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From Pickleball to Smart Watches: Easy Tips to Move More

With just over a quarter of Americans meeting guidelines, fitness experts say: Any movement counts

minute read

Written by Debra Melani on January 26, 2024

Even though it comes with such coveted benefits as better sleep, sharper minds and stronger bodies, convincing people to move has been the bane of public health workers for decades. Things like desk jobs, drive-throughs, long commutes and remote-controlled everything sabotage their efforts, as Americans continue to fall short of exercise guidelines.

According to an analysis of 2020 National Health Interview Survey data released last year by the Centers for Disease Control and Prevention, only 28% of Americans are meeting combined guidelines of 150 minutes of aerobic activity and two days of muscle strengthening exercises per week.

To encourage more movement in 2024, we asked staff with the University of Colorado Anschutz Health and Wellness Center (AHWC) to offer simple tips on how to overcome the sedentary pull of the modern lifestyle. Here’s some of what they had to say.

Make new habits

  • On a phone call? Get up and pace.
  • Don’t fight for the closest parking spot. Choose the farthest.
  • Skip the bank and restaurant drive-through windows. Get out and walk in.
  • Make a monthly lunch with a friend a regular walk instead.

“I often tell people that 10 minutes of pacing adds another 1,000 steps,” said Aimee Herbert, FNP, instructor in the division of Endocrinology, Metabolism and Diabetes at the CU School of Medicine. “Making daily habits helps to make things doable.”

Did you know? Intermittent standing and, even more significantly, bouts of walking can lower blood sugar levels.


Meet new people

  • Enlist friends as exercise partners, whether it’s brisk walking or going to the gym.
  • Try sports, like pickup basketball games, tennis or – have you heard of pickleball?
  • At the gym, try new classes (take advantage of the “first-class-is-free” opportunities).

“Social support is critical to maintaining your healthy habits,” said Trevor Cassidy, group exercise manager, adding that he “loves” the pickleball craze.

“The chokehold pickleball has on our community is impressive,” Cassidy said of the game (a cross between tennis, badminton and Ping-Pong) that has taken the country by storm. “It's a fun way for people of all ages to get moving, and research shows participation in organized sports is a fantastic promoter of physical activity.”

Did you know? Pickleball is the fastest-growing sport in the United States for the third year in a row and was invented in 1965 by two fathers looking to entertain their kids.

Lean on technology

  • Wear a smart watch with hourly reminders to get up and move throughout the day.
  • Monitor success with the way you look and feel, not with a number on a bathroom scale.
  • Use body composition scans, often available at fitness centers today, for smarter success monitoring.
  • Move your exercise equipment from the dark basement to where you’ll use it (even if it’s in front of the TV).

Did you know? Composition body scans can tell you much more than weight-loss, including: total skeletal muscle mass, body fat percentage, total body water, lean mass, muscle mass, fat mass and basal metabolic rate. The AHWC offers InBody scans ($29 each or $69 for three).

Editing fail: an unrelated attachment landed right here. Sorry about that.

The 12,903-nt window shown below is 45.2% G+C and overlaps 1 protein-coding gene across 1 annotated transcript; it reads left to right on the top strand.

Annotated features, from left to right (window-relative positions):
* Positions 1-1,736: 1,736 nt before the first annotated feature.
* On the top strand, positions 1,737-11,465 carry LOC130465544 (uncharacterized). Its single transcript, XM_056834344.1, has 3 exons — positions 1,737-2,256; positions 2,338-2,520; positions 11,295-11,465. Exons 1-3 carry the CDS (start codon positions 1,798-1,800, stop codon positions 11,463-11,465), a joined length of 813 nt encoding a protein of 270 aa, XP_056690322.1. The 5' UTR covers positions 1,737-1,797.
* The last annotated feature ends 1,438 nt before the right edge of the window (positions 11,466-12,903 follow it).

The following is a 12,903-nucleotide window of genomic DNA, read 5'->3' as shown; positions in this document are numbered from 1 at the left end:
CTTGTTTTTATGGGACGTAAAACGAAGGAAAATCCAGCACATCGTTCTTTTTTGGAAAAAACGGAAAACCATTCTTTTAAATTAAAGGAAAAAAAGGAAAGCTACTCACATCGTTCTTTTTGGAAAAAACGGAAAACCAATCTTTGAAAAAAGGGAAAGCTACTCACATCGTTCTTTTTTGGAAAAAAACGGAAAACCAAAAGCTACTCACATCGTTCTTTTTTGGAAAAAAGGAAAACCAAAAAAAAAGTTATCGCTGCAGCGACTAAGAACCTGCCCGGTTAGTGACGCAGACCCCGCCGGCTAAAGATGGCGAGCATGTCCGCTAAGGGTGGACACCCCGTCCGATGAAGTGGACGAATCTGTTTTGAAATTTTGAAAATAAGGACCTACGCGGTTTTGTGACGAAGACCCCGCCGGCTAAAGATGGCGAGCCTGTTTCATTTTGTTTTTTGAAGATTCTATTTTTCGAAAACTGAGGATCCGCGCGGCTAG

Move at work

  • Need to meet with co-workers? Make it a walking meeting.
  • Use a standing desk and alternate between standing and sitting.
  • Have a bathroom right next to your office? Use one on a different floor or farther away.
    Did you know? Studies have clearly linked sedentary lifestyles with increased risk of cardiovascular disease, type 2 diabetes and mortality.




Any movement counts

  • Watching a favorite TV show? Jump rope or march in place.
  • Housework counts, especially if you do it at a quick pace.
  • Mow the lawn; (riding mowers excluded).

Many daily activities can double as moving for health. “I had a client who said they chopped wood to add movement to the day,” said Danielle Ostendorf, PhD, MS, assistant professor in the division of Endocrinology, Metabolism and Diabetes at the CU School of Medicine.

Also remember that workouts don’t have to be an hour long, said Shelby Panter, MS, ACSM EP-C, senior clinical sciences research professional. “If you only have 20 minutes, do something for 20 minutes,” Panter said. “Remember that any movement is better than nothing.”

Did you know? Mowing with a push-mower can burn about 175 to 200 calories in 30 minutes for a 155-pound person.



Set goals; be kind

  • Set small goals throughout the year and celebrate them. (Examples: Try a new form of exercise; add a fruit or vegetable to a meal or snack.)

“These smaller ‘wins’ can have a big impact on mental as well as physical well-being,” said Courtney Kiang, RD, a dietitian with the AHWC Community Nutrition Programs.

  • Never use food as reward or exercise as punishment.

“Food is not something to earn through exercise. Exercise is never punishment for eating,” Kiang said. “When people feel this way, it can create an unhealthy cycle and mindset around food and exercise.”

  • Be kind to yourself.

“Positive self-talk can change the narrative and mindset that boost confidence when making lifestyle changes,” Kiang said.